A federal judge has thrown out a lawsuit against California Secretary of State Alex Padilla that was filed last year by the Citizens for Fair Representation, a group affiliated with the State of Jefferson separatist movement.
U.S. District Judge Kimberly Mueller issued an order on Nov. 28 dismissing the group’s civil complaint that alleges the population of the state’s legislative districts is too large and disenfranchises certain citizens, particularly ethnic minorities, poor people and those who live in rural areas.
“Institutional tyranny was declared lawful last week,” stated Mark Baird, spokesman of the Citizens for Fair Representation and one of the leaders of the modern State of Jefferson movement, in a press release on Dec. 5.
The lawsuit was born out of the desire by State of Jefferson supporters in 23 northern and central California counties to form a separate state, an idea that previously gained traction in the early 20th century before World War II.
Dave Titchenal, president of the Tuolumne County State of Jefferson chapter, said supporters were not surprised by Mueller’s ruling and plan to appeal the case to the Ninth Circuit Court of Appeals.
Titchenal said supporters are energized by Republican President Donald Trump’s judicial appointments to the Ninth Circuit and U.S. Supreme Court, whom they hope will rule in their favor.
“That could help us in getting a fair shake,” he said in an interview on Monday.
Mueller ruled that the alleged grievance brought by the plaintiffs in the lawsuit was “too generalized to establish standing to sue in federal court” and would require the court to take action on political questions that should be resolved through the state Legislature.
At the center of the lawsuit is a law passed by the Legislature in 1879 that capped the number of seats at 80 in the Assembly and 40 in the State Senate, when the state’s population was about 400,000.
With the number of people in the state expected to hit 40 million next year, the population is about 1 million in each State Senate district and 500,000 in each Assembly district.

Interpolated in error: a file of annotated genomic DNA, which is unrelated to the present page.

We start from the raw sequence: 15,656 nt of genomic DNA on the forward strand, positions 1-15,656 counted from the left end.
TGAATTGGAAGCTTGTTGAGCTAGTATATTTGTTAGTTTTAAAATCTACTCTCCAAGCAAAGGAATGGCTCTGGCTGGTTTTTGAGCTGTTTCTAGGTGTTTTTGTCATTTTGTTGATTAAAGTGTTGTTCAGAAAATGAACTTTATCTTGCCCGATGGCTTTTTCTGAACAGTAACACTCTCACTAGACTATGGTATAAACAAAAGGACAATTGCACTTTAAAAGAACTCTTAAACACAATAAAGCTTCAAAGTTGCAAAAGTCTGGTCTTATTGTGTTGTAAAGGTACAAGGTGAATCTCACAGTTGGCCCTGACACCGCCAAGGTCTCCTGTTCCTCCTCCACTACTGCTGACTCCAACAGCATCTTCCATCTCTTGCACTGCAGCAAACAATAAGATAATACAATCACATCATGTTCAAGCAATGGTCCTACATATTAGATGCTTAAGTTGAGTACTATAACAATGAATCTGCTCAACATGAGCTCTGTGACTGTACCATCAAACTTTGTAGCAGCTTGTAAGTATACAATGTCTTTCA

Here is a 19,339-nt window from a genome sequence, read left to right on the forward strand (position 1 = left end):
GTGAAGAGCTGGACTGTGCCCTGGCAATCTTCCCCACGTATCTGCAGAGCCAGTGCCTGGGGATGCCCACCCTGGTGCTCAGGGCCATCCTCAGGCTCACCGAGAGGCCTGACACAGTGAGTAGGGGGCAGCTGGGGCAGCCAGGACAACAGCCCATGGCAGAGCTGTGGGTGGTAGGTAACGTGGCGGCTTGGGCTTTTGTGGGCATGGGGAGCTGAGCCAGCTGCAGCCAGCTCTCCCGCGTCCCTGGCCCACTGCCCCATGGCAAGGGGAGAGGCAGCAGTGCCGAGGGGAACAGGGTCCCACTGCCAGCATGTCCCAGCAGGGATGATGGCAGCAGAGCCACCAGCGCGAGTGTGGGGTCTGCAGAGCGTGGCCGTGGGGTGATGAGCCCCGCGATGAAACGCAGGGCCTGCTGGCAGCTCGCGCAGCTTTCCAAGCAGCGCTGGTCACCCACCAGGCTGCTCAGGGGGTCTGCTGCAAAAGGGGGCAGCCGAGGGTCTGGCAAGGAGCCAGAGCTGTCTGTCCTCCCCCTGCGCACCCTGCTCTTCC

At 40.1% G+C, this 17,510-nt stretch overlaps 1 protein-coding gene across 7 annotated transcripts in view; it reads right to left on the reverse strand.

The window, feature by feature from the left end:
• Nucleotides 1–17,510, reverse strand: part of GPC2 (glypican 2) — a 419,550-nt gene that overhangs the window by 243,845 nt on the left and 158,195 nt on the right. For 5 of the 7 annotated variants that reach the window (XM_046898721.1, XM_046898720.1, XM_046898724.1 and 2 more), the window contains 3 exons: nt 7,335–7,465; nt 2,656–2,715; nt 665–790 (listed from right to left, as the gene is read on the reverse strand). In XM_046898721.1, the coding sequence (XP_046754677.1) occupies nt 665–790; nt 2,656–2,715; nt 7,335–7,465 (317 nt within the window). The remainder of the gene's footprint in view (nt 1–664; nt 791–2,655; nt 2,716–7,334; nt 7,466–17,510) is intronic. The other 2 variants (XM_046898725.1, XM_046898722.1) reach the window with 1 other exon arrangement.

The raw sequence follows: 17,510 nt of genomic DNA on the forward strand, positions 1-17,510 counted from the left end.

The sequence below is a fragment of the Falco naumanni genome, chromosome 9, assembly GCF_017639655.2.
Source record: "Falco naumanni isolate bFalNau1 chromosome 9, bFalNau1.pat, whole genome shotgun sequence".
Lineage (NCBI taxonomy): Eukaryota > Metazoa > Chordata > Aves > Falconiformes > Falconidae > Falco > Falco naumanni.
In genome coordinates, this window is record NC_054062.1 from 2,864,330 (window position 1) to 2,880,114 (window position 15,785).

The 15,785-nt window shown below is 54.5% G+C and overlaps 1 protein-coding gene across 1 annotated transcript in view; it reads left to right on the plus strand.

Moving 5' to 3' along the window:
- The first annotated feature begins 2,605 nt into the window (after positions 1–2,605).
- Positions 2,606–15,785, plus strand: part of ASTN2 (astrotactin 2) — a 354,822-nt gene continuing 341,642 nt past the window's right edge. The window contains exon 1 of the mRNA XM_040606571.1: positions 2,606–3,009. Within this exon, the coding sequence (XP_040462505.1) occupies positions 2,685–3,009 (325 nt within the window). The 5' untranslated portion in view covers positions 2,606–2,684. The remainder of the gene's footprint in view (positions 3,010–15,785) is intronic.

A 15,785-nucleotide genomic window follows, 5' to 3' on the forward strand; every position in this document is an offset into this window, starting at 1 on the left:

Titchenal said the group has worked over the past year to identify certain classes of people they believe are harmed by the legislative cap, after Mueller dismissed its original complaint over the same issue
The second amended complaint filed in March added plaintiffs representing different racial minorities who alleged the legislative cap was intended to systematically promote the “white man’s interests” by diluting the political power of non-white people.
Other groups identified in the complaint as being harmed by the large legislative districts were “members of minority political parties, residents of rural areas with sparse populations, Native American tribes and their members, and rural municipalities, as well as Californians who are not wealthy and lack effective access to the political elites that dominate the legislature.”
While many of the counties that are part of the would-be State of Jefferson are predominantly white, which Titchenal attributed to minorities moving to rural areas in lesser numbers, he said they were equally disenfranchised.
“We’ve had a lot of people moving out of the urban areas and escaping, but we’re about as white as it gets,” he said. “That doesn’t mean we’re harmed any less than any other class by representation.”
Mueller, however, ruled that the group’s definition of harmed classes was too broad and applied to “virtually all Californians.”
“To establish standing to sue, plaintiffs must allege an injury particularized to each plaintiff or each group of plaintiffs; the injury cannot be a general grievance,” she wrote, citing U.S. case law to support her determination.
Citizens for Fair Representation argued early in the case that the lawsuit should be heard by a three-judge panel, which Mueller agreed to do last year before reversing her decision a short time later.
The group challenged Mueller’s reversal to the U.S. Supreme Court in July, which declined to hear the case on Oct. 1.
Titchenal said the group is planning to file an appeal to Mueller’s dismissal of the lawsuit sometime in the next month.
Meanwhile, they are going to continue as if they will ultimately prevail and be allowed to form their own state by holding conventions in the coming months to draft a constitution.
“We are undeterred,” he said.
The Supreme Court couldn’t grant them the right to form their own state, but could side with their argument over representation and order the state to work on a remedy for their grievance, one of which could be to split up the state.
Although the State of Jefferson supporters believe forming a new state is the best solution, Titchenal suggested that one alternative could be increasing the number of representatives in the Assembly and apportioning one state senator for each of the 58 counties.
“We need a federal model of government where the senators represent the counties and Assembly represents the population,” he said. “With 36 rural counties, we would have a good voice to stand up to what comes out of the Assembly.”
Contact Alex MacLean at email@example.com or (209) 588-4530.